Friday, 8 June 2018

E-Mission Possible roundtable summaries

by Catherine Leining and Ceridwyn Roberts, Motu Economic and Public Policy Research

The road to a net-zero future is paved with challenging questions for which there are no definitive answers – just choices to be made under uncertainty and consequences to be faced under risk. In order to shed new light on particularly thorny questions for NZ's low-emission transition Motu, Productivity Commission, the Institute for Governance and Policy Studies at Victoria University of Wellington, and the Environmental Defence Society convened a series of roundtables.

We have now completed the summaries from all four E-Mission Possible Roundtables.  We received very positive feedback on all of the roundtables in the series, and want to thank everyone who contributed to their design, funding and implementation.

Friday, 18 May 2018

Budget 2018 and climate change

by Catherine Leining, Policy Fellow at Motu Research

When it comes to the climate change portfolio, Budget 2018 feels like the calm before the storm. It focuses more on policy processes for future action than catalysing action now. Budget allocations will support development of international carbon markets (key to helping New Zealand meet its 2030 target under the Paris Agreement), the Zero Carbon Act, the Climate Change Commission, and amendments to the New Zealand Emissions Trading Scheme (NZ ETS).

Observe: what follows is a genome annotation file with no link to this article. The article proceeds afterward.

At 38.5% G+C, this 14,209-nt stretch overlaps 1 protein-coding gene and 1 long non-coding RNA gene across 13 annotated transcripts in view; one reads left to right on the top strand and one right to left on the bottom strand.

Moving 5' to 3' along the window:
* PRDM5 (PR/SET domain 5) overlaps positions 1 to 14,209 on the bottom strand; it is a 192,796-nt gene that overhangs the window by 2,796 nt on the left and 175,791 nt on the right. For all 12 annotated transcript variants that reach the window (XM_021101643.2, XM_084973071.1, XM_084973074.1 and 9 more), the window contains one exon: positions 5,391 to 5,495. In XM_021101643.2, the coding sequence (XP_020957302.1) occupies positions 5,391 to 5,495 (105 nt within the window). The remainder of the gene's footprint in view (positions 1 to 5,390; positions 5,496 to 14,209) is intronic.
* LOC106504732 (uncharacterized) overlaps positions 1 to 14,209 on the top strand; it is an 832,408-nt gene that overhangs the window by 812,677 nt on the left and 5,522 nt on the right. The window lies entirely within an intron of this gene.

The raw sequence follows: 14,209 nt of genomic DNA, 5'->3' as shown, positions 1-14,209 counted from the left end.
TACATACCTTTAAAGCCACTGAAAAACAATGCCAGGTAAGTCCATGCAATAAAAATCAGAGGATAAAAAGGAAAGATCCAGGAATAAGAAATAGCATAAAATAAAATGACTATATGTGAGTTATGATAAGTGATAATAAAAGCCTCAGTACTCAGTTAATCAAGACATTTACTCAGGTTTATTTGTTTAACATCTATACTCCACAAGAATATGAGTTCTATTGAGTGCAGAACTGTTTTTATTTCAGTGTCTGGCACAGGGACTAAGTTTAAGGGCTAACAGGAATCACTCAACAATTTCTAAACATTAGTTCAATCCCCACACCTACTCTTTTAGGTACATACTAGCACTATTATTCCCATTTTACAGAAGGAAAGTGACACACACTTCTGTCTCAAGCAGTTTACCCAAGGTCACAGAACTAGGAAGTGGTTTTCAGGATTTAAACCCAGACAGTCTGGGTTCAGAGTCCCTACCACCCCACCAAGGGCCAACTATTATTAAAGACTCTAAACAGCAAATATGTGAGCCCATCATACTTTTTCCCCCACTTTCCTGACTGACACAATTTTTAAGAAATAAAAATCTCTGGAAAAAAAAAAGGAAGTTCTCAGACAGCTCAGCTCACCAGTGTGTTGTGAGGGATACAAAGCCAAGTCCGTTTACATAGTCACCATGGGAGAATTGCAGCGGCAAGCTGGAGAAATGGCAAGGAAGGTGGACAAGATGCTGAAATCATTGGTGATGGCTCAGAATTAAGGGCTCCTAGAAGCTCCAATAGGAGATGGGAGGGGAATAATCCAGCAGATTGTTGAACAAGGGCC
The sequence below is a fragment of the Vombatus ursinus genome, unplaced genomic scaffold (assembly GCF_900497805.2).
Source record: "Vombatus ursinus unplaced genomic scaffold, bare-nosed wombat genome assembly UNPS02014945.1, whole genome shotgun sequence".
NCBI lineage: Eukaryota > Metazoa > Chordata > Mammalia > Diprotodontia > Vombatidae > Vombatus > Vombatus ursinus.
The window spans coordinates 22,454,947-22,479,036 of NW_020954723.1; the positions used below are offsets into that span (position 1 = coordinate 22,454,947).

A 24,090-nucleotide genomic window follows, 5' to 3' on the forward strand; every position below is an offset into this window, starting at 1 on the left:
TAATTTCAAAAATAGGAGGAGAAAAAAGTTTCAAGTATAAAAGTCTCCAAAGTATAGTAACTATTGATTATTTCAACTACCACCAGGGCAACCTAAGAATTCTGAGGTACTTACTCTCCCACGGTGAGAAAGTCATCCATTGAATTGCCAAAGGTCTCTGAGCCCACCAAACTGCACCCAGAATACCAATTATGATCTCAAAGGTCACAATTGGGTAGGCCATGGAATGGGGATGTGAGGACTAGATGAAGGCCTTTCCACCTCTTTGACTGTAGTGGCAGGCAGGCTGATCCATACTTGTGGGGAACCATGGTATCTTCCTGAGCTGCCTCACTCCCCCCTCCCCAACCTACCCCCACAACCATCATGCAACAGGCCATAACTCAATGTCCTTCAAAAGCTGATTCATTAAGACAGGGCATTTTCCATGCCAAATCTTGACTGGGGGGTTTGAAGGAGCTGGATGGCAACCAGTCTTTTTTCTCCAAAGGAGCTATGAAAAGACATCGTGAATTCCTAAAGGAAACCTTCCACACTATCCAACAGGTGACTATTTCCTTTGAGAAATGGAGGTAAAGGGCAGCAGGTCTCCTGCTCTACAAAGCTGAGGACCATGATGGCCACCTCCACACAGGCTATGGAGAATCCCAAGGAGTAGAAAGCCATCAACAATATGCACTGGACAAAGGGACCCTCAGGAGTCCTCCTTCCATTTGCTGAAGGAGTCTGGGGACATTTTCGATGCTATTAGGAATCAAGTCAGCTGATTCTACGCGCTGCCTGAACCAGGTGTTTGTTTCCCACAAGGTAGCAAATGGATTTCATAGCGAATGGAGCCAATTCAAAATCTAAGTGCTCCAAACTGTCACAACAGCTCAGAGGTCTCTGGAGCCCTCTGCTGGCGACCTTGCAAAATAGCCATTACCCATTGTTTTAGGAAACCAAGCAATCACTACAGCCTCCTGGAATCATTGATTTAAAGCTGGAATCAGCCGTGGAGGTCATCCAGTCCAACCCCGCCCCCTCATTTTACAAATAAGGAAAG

Wednesday, 7 March 2018

Designing a Climate Commission that works for New Zealand

Catherine Leining from Motu Economic and Public Policy discusses today's release of the Zero Carbon Act Report from the Parliamentary Commissioner for the Environment.

Climate change has been described by Lord Nicholas Stern as the greatest market failure the world has ever seen, but it could just as validly be described as the greatest governance failure. Short-term election cycles and under-resourced departments are poorly suited for managing risks that accumulate over generations and policies imposing near-term, local costs in return for long-term, globally distributed benefits.

New Zealand’s Parliamentary Commissioner for the Environment (PCE) has released a report that addresses part of the solution: legislating emission reduction targets and establishing an independent Climate Commission. These are both components of the government’s Zero Carbon Act which is under development.

Wednesday, 28 February 2018

Decoupling New Zealand’s economic growth from GHG emissions

By Catherine Leining, Policy Fellow at Motu Economic and Public Policy Research.

Global progress to avoid the worst impacts of climate change depends on our ability to separate economic growth and wellbeing from greenhouse gas (GHG) emissions. They cannot continue to increase in lock step. One indicator of progress is our GHG intensity: tonnes of emissions per unit of GDP.